• confirm the decision to take no further action or to end the resolution process; or
• decide to undertake a new resolution process.
If the scheme decides to undertake a new resolution process, an application cannot be made to the scheme for reconsideration of a decision to end the new resolution process. However, an applicant may seek examination of the decision by the Aged Care Complaints Commissioner.
The Australian Aged Care Complaints Commissioner (ACC Commissioner) holds a statutory appointment and is independent of the Australian Government Department of Health. The ACC Commissioner examines decisions made by the Aged Care Complaints Scheme in relation to complaints about providers and makes recommendations to this scheme arising from the examination (pt 6.6 Aged Care Act).
A complainant may apply to the ACC Commissioner for examination of:
• the scheme’s decision to take no further action on a complaint;
• the scheme’s decision to end a resolution process;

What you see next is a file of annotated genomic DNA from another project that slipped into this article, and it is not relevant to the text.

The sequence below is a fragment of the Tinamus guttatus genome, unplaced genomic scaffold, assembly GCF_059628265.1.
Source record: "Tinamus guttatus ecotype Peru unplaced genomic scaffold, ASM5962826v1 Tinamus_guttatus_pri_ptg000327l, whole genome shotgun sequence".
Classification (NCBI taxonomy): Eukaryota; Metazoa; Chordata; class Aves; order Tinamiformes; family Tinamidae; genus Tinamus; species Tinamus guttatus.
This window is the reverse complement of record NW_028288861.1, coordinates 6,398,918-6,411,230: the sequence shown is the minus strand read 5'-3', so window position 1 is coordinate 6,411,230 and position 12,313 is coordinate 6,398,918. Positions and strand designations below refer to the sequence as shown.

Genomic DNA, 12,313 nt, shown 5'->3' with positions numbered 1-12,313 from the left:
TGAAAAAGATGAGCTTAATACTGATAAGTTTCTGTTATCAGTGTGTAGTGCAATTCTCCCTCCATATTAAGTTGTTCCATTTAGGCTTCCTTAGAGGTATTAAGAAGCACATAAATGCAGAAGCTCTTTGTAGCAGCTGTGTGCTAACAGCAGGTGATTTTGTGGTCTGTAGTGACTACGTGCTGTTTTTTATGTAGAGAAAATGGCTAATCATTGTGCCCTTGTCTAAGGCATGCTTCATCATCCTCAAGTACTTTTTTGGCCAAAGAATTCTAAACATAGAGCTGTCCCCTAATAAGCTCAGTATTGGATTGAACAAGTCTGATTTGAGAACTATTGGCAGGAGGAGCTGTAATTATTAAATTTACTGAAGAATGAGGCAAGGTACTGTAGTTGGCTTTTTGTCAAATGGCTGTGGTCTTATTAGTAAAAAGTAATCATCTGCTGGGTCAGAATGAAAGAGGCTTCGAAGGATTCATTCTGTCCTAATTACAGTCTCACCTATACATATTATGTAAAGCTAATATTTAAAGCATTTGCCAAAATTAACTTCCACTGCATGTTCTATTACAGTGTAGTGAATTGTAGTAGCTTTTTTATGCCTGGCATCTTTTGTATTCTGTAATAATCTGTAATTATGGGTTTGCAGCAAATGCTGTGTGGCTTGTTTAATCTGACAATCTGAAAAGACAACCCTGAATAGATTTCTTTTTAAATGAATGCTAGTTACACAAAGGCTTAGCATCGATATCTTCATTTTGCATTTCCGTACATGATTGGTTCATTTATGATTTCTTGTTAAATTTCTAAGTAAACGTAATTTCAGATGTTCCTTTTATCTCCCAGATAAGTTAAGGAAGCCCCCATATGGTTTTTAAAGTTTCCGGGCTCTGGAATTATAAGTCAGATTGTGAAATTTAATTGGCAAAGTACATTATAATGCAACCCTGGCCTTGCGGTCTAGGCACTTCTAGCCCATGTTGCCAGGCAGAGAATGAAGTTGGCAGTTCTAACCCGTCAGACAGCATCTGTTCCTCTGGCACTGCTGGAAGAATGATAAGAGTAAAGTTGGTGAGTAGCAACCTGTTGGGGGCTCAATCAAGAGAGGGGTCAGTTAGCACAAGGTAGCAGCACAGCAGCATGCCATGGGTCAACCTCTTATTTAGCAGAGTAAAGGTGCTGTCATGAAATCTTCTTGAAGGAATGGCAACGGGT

• the scheme’s decision to confirm a decision to take no further action or to end a resolution process after reconsideration by the scheme;
• the scheme’s decision to end a new resolution process where a new process has resulted from the scheme reconsidering an original decision to end a resolution process.
A provider may apply to the ACC Commissioner for examination of:
• the scheme’s decision to end a resolution process;
• the scheme’s decision to confirm a decision to end a resolution process after reconsideration by the scheme;
• the scheme’s decision to end a new resolution process where a new process has resulted from the scheme reconsidering an original decision to end a resolution process;
• the scheme’s decision to end a new resolution process, where a new resolution process has resulted from the ACC Commissioner examining an issue and recommending that the scheme undertake a new process, and the scheme’s new resolution process has been ended because directions have been issued to the provider (where such directions were not issued as part of the original resolution process).
An application must be made within 28 days of the applicant being notified in writing of the scheme’s decision. If the ACC Commissioner decides to examine the scheme’s decision then, within 60 days, the ACC Commissioner must either recommend that the scheme not undertake a new resolution process or that it undertake a new resolution process.
The ACC Commissioner also has the power to examine complaints made about the scheme’s processes for handling complaints under the Complaints Principles and to make recommendations to the scheme arising from the examination.
For the ACC Commissioner’s contact details, see “Contacts”.
Advocacy for care recipients